In most found-footage films, the acting is usually atrocious (first-time actors are often hired). However, in Chronicle, the acting is actually really fine. It’s definitely surprising as most of these actors haven’t been in a lot of roles. As Andrew, Dane DeHaan is excellent – he channels both the light and dark side of his character perfectly. His transformation from vulnerable teenager to badass super villain is fantastic. Meanwhile, Alex Russell brought a commendable performance as Matt, but Michael B. Jordan was terrific, having heaps of fun with his role which definitely translated into the audience. Michael Kelly (Dawn of the Dead, Changeling) is pretty much the only well-known actor cast in this, and as Andrew’s alcoholic father, he’s fantastic.

Chronicle has a truly unique style as opposed to most found-footage films. Instead of just one camera, the film cuts between different cameras, depending on the scene. For example, at the opening party scene, the film switches from Andrew’s camera to another one owned by Matt’s love interest, Casey (Ashley Hinshaw). Towards the climax though, this style has its ups and downs. There are moments where they’ll use surveillance cameras and other authoritative formats. However, there comes to a point where it gets a bit unconvincing, as the cameras will still capture what the characters are saying (also, Andrew’s camera is not in use during the conclusion). Speaking of the conclusion… it’s pretty awesome. It’s practically a big battle between two superhuman beings shot in a found-footage style – and it works! You can actually tell what’s going on, and it’s just riveting stuff. The cinematography throughout the film is quite creative, and allows Trank to move out of the typical found-footage look. As the lead characters improve on their powers, they begin to levitate the camera and move it in totally new directions. This allows action sequences to be shot really well, as the hero doesn’t even need to be grasping the recorder. The visual effects may not be top-notch, but this isn’t a big budget film. At the end of the day, the effects were fine – they didn’t bother me, and they were well-integrated with the action sequences.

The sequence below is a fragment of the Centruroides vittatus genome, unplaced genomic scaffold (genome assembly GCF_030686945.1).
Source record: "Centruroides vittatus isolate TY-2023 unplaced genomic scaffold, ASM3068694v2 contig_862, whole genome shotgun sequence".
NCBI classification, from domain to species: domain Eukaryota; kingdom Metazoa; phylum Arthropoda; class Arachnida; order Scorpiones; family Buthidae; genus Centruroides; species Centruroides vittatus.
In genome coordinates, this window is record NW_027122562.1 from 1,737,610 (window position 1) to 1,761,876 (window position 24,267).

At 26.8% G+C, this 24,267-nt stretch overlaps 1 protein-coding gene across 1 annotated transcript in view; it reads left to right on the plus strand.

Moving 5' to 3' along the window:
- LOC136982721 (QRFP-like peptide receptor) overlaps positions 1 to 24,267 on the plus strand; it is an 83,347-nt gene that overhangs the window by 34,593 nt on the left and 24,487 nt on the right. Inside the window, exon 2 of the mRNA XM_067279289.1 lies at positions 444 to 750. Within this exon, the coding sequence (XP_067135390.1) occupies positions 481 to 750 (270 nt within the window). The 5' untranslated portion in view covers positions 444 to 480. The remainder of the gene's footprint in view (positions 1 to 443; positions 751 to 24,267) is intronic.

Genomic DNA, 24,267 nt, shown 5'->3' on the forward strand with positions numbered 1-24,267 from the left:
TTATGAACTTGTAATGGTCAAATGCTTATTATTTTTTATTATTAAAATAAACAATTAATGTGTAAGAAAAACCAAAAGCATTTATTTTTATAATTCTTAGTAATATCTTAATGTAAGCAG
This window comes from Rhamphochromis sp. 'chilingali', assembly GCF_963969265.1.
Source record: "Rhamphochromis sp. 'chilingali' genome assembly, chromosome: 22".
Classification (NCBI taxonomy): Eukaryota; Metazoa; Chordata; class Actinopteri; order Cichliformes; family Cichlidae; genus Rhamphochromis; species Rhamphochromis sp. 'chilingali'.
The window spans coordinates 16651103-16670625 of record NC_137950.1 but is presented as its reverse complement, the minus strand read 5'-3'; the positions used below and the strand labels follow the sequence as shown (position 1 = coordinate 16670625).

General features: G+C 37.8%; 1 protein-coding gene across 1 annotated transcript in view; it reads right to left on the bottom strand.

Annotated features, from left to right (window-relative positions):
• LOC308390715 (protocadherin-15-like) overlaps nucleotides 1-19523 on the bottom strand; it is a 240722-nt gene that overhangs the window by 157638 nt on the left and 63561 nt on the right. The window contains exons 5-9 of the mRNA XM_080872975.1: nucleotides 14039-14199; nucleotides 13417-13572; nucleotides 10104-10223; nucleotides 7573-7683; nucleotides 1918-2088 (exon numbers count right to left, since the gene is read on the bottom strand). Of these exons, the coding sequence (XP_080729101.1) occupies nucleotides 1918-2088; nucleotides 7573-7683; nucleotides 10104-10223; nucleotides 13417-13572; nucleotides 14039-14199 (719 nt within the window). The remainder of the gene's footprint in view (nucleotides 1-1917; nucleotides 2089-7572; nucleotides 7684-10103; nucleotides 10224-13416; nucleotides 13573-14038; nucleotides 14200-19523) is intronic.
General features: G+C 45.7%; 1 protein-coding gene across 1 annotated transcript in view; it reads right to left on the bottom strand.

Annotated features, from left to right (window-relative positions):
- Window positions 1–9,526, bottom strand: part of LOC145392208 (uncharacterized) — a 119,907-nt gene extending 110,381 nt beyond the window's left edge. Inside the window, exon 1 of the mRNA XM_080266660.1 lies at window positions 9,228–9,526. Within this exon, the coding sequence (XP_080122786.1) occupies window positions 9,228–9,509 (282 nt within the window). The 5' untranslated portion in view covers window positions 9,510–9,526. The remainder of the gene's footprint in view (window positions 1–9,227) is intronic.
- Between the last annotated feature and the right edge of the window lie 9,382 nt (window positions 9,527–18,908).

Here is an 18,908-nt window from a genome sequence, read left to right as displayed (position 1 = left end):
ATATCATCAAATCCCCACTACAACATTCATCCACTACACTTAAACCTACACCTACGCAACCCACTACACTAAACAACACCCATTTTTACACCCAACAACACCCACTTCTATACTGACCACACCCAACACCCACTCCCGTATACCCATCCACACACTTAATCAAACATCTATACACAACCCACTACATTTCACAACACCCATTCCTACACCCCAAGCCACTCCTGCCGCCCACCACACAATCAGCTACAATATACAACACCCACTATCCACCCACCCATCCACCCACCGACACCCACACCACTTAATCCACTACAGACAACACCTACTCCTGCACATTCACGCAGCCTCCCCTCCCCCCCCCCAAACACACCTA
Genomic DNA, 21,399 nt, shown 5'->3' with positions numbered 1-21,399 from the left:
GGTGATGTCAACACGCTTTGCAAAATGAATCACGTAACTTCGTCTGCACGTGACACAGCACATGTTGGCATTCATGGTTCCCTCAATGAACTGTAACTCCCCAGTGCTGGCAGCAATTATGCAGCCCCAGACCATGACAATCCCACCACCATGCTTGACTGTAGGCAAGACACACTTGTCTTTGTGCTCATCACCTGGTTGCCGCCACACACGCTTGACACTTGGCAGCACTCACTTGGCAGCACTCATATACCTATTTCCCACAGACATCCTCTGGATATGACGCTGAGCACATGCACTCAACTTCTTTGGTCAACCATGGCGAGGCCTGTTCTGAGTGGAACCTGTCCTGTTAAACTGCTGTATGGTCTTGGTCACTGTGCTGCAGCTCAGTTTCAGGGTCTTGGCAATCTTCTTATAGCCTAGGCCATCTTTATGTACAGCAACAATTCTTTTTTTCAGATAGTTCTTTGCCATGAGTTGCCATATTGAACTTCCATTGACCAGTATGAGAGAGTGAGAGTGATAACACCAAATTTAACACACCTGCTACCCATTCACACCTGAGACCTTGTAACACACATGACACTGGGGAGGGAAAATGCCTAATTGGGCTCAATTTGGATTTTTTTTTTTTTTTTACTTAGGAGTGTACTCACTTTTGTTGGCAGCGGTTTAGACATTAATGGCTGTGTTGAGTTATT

I really do hope that this evolves into a franchise, because there’s so much potential here. It finally proves that the found-footage sub-genre isn’t a total gimmick after all. As a huge fan of superhero movies, it was refreshing to see one that wasn’t based on a comic book. Better yet, it was done in a style I never thought was possible for superheroes. While it’s shot in a handheld style, the film has a graceful look, and it delivers on everything you’d want a superhero movie – a hero, a villain, action sequences, sci-fi elements. It’s all here. Like I said, this is pretty much a superhero/supervillain origin story, and if we get more that are as good as this from studios like Marvel and DC, I’m gonna be a happy man.


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One hell of a good time at the movies.

“Yeah, t us a while to get any traction, I’ll give you that one. But let’s do a head count here: your brother the demi-god; a super soldier, a living legend who kind of lives up to the legend; a man with breath-taking anger management issues; a couple of master assassins, and YOU, big fella, you’ve managed to piss off every single one of them.”

There’s never been a movie that’s had more hype than The Avengers. Since the first Iron Man movie, Marvel has been setting up a film adaptation of the popular comic book series, hinting at the audience with several post-credits scenes. There have been several Avengers set-up movies, with The Incredible Hulk, Thor, Captain America: The First Avenger, and a sequel to Iron Man. All of these films were a major success individually, and it was a no-brainer than movie-goers everywhere was excited for The Avengers, particularly fans of the comic books. Directed and written by Joss Whedon, the mastermind behind a list of popular TV shows, The Avengers didn’t live up to the hype for me personally, but I can’t stress how much fun it is. Whedon himself is a comic book fanboy himself, and he’s treated the subject matter with a lot of respect and love. This is an amazingly enjoyable summer blockbuster.